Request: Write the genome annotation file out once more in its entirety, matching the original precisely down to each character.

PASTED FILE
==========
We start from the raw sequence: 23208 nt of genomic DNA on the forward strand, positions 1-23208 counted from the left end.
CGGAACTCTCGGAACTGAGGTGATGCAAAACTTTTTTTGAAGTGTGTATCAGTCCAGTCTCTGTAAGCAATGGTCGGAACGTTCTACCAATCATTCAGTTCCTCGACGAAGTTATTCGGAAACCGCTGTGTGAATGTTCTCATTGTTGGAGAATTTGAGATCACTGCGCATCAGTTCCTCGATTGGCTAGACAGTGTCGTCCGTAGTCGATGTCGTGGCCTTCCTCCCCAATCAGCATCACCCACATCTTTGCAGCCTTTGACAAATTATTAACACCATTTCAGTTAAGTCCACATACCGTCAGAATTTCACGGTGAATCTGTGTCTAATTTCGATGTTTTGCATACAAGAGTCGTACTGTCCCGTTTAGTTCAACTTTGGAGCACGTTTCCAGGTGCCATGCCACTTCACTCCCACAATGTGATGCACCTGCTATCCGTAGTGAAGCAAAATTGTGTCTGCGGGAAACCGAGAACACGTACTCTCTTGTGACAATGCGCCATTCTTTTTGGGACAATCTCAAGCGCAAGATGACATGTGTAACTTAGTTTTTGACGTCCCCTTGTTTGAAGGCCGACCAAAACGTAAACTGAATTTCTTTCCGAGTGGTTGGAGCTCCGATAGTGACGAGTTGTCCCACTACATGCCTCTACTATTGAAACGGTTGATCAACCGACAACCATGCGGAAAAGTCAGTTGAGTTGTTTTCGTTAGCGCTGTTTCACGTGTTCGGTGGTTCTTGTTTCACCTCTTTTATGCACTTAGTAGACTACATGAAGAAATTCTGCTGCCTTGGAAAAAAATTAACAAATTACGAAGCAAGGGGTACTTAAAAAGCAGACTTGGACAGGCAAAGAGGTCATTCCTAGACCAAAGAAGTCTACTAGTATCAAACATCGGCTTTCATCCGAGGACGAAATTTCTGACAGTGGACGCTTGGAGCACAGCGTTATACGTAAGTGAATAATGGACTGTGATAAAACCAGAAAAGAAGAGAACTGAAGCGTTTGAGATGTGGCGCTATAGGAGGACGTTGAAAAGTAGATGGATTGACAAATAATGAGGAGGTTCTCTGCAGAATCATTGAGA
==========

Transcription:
We start from the raw sequence: 23208 nt of genomic DNA on the forward strand, positions 1-23208 counted from the left end.
CGGAACTCTCGGAACTGAGGTGATGCAAAACTTTTTTTGAAGTGTGTATCAGTCCAGTCTCTGTAAGCAATGGTCGGAACGTTCTACCAATCATTCAGTTCCTCGACGAAGTTATTCGGAAACCGCTGTGTGAATGTTCTCATTGTTGGAGAATTTGAGATCACTGCGCATCAGTTCCTCGATTGGCTAGACAGTGTCGTCCGTAGTCGATGTCGTGGCCTTCCTCCCCAATCAGCATCACCCACATCTTTGCAGCCTTTGACAAATTATTAACACCATTTCAGTTAAGTCCACATACCGTCAGAATTTCACGGTGAATCTGTGTCTAATTTCGATGTTTTGCATACAAGAGTCGTACTGTCCCGTTTAGTTCAACTTTGGAGCACGTTTCCAGGTGCCATGCCACTTCACTCCCACAATGTGATGCACCTGCTATCCGTAGTGAAGCAAAATTGTGTCTGCGGGAAACCGAGAACACGTACTCTCTTGTGACAATGCGCCATTCTTTTTGGGACAATCTCAAGCGCAAGATGACATGTGTAACTTAGTTTTTGACGTCCCCTTGTTTGAAGGCCGACCAAAACGTAAACTGAATTTCTTTCCGAGTGGTTGGAGCTCCGATAGTGACGAGTTGTCCCACTACATGCCTCTACTATTGAAACGGTTGATCAACCGACAACCATGCGGAAAAGTCAGTTGAGTTGTTTTCGTTAGCGCTGTTTCACGTGTTCGGTGGTTCTTGTTTCACCTCTTTTATGCACTTAGTAGACTACATGAAGAAATTCTGCTGCCTTGGAAAAAAATTAACAAATTACGAAGCAAGGGGTACTTAAAAAGCAGACTTGGACAGGCAAAGAGGTCATTCCTAGACCAAAGAAGTCTACTAGTATCAAACATCGGCTTTCATCCGAGGACGAAATTTCTGACAGTGGACGCTTGGAGCACAGCGTTATACGTAAGTGAATAATGGACTGTGATAAAACCAGAAAAGAAGAGAACTGAAGCGTTTGAGATGTGGCGCTATAGGAGGACGTTGAAAAGTAGATGGATTGACAAATAATGAGGAGGTTCTCTGCAGAATCATTGAGA